When I was travelling around Italy last week the one thing I noticed, which was different from here in Great Britain, was the fact that most of the churches were open to visitors even if some, especially in tourist areas, had admission fees. In my country most of the churches are locked up unless a service is in progress for fear of vandalism or theft. The one exception to this open-policy was Milan cathedral which for some reason would not let individuals inside, just admitting pre-booked guided parties. I have no idea the reason behind this and my lack of ability to speak Italian put me off questioning the very large armed policemen, who stood guard at the door.
The other difference between the churches I visited in Italy and the ones in my country was that the Italian churches seemed to all have frescoes and paintings adorning their walls whereas the churches I have visited here, although often architecturally attractive and have beautiful stained glass windows, one rarely comes across works of art. Maybe that again is to do with possible vandalism and theft. During my short vacation I visited Verona and after the obligatory visit to “Juliet’s balcony” I decided to visit a couple of the churches and I am so glad that I did.
I visited the church of Santa Anastasia and it was here I came across a wonderful fresco above the entrance to the Pellegrini Chapel which is just to the right of the main altar and which according to the guide book was done by an artist called Pisanello. I decided that when I returned home I would find out a little more about the artist and his fresco and feature it in My Daily Art Display. So here is what I found out.
Antonio di Puccio Pisano is thought to have been born in Pisa around 1395 and was to become one of the great fresco painters of the early Italian Renaissance and the Quattrocento, which was the collective name given to the cultural and artistic events of 15th century Italy and includes the artistic styles of the late Middle Ages and the early Renaissance. He was educated in Verona and it has been documented that he worked in Pisa, Venice, Florence and Verona. Pisanello’s subjects include Arthurian legends and other courtly stories. They reflect the chivalric ideals of his noble patrons. The decorative nature of his work comes from the work of early 15th century artists such as Gentile da Fabriano, a leading exponent of the International Gothic genre. Pisanello and Gentille collaborated on the frescoes of the Palazzo Ducale in Venice and they both worked at the court of the Gonzaga princes in Mantua. Pisanello returned to Verona around 1436 and started work on the Pelligrini Chapel in the church of Santa Anastasia, which is the work of art I am featuring in My Daily Art Display today.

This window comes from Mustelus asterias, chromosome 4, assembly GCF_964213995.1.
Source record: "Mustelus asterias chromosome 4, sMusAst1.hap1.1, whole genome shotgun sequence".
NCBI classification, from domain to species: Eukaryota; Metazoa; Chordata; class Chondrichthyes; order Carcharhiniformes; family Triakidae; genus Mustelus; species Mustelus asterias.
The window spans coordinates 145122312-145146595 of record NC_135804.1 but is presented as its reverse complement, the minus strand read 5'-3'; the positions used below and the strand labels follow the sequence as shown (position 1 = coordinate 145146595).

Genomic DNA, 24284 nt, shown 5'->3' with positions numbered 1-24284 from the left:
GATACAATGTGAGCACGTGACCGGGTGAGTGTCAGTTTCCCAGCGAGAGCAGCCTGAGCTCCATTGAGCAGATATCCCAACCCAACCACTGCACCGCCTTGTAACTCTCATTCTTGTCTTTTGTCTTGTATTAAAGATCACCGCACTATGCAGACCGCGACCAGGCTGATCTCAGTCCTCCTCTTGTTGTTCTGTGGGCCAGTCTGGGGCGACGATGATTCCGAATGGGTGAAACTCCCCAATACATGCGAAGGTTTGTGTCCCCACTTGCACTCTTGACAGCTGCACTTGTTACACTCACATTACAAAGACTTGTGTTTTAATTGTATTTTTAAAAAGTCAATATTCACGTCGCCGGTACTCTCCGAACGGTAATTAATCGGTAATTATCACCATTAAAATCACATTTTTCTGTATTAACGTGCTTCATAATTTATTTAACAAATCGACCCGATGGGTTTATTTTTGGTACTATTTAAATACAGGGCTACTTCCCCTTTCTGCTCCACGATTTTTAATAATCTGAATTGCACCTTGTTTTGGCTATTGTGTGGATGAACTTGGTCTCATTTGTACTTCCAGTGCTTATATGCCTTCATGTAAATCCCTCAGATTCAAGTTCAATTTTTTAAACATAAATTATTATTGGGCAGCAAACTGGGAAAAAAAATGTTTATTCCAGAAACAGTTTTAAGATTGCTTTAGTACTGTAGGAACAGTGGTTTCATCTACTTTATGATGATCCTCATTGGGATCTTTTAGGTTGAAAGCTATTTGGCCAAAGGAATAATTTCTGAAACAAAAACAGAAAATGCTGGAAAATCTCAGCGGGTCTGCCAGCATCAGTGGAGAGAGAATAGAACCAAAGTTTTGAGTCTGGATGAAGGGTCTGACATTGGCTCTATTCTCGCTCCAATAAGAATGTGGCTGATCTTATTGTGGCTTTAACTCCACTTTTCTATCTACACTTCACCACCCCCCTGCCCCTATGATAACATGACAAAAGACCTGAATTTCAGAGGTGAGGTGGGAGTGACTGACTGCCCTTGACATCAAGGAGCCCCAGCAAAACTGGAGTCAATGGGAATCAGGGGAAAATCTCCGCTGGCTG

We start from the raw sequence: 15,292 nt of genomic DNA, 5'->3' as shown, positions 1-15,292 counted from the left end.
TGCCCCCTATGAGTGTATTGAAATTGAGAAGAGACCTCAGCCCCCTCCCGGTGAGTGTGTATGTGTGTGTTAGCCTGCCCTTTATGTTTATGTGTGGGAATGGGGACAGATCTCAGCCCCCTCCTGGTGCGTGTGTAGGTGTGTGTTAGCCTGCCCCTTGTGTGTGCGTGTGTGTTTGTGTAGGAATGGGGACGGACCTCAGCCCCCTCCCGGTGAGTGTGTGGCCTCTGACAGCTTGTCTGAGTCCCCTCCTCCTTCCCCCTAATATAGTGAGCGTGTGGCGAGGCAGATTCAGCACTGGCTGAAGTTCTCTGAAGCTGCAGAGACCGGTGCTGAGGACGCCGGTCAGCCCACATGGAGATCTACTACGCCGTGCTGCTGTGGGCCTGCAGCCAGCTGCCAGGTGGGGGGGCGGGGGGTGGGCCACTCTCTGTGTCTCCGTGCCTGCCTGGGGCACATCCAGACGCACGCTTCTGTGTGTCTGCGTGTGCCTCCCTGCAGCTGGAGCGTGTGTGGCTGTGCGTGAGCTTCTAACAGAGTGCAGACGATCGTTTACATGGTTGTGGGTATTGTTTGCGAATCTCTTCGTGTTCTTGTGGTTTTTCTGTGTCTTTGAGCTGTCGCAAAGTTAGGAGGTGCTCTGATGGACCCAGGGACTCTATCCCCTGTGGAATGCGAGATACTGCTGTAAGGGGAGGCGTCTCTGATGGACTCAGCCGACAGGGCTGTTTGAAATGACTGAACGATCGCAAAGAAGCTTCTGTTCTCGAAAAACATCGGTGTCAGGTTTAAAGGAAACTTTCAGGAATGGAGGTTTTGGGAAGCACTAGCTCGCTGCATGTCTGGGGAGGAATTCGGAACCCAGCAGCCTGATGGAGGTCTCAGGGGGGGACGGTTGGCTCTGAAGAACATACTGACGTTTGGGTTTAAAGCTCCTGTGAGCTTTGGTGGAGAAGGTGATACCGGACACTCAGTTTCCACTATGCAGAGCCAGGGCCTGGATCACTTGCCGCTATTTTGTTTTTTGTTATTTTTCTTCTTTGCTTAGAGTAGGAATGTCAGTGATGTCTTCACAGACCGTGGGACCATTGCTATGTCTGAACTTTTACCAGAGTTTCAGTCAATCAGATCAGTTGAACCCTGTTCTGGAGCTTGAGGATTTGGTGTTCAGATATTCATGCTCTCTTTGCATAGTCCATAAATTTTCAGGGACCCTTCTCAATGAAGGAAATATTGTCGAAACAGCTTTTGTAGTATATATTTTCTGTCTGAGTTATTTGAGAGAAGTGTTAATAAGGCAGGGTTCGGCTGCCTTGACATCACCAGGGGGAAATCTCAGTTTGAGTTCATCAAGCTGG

The fresco is entitled St George and the Princess of Trebizond and was completed in 1438. It is based on what was a favourite subject of the period, Saint George, the Princess and the Dragon. The fresco is in the crown and spandrels of the arch at the entrance to the chapel. Sadly the fresco in the left-side spandrel has deteriorated badly. It shows a barely discernible scene of the dragon’s lair where the creature had devoured its prey and all that was left were the bones of the victims which are surrounded by hideous animals which are scavenging the remains.
In the right spandrel we see the heroic St George with his curly golden hair, who has just dismounted from his horse after his gallant rescue of the princess. The rescued damsel stands side on to us. There is regality about her stance. Her head is held high and just take a look at the splendour of her dress with its long train. Both the Princess and her rescuer are dressed in the finest clothes of the day. Unfortunately the gold and silver used in the fresco has fallen away over time but one can only imagine how spectacular the fresco would have been when Pisanello had completed it.
It is interesting to note the way he has painted the two horses one of which we see from behind, the other seen head-on. There is a perspectival foreshortening of the animals and this painting technique was starting to become popular with artists at this time. The background is dominated by an enchanting city with its Gothic towers and ornate stonework. In the left-hand background we see two hanged men swinging on the gallows. Maybe they were thieves or traitors. In the foreground we have a ram, what looks like a golden-coloured boar and a dog.
Whilst I was looking around the church I came across a girl on some scaffolding meticulously carrying out restoration work on another of the church’s frescos and it brought to mind the age-old argument as to whether frescoes should be restored or should they be left to slowly decay and thus one sees the original and not a “touched-up” offering.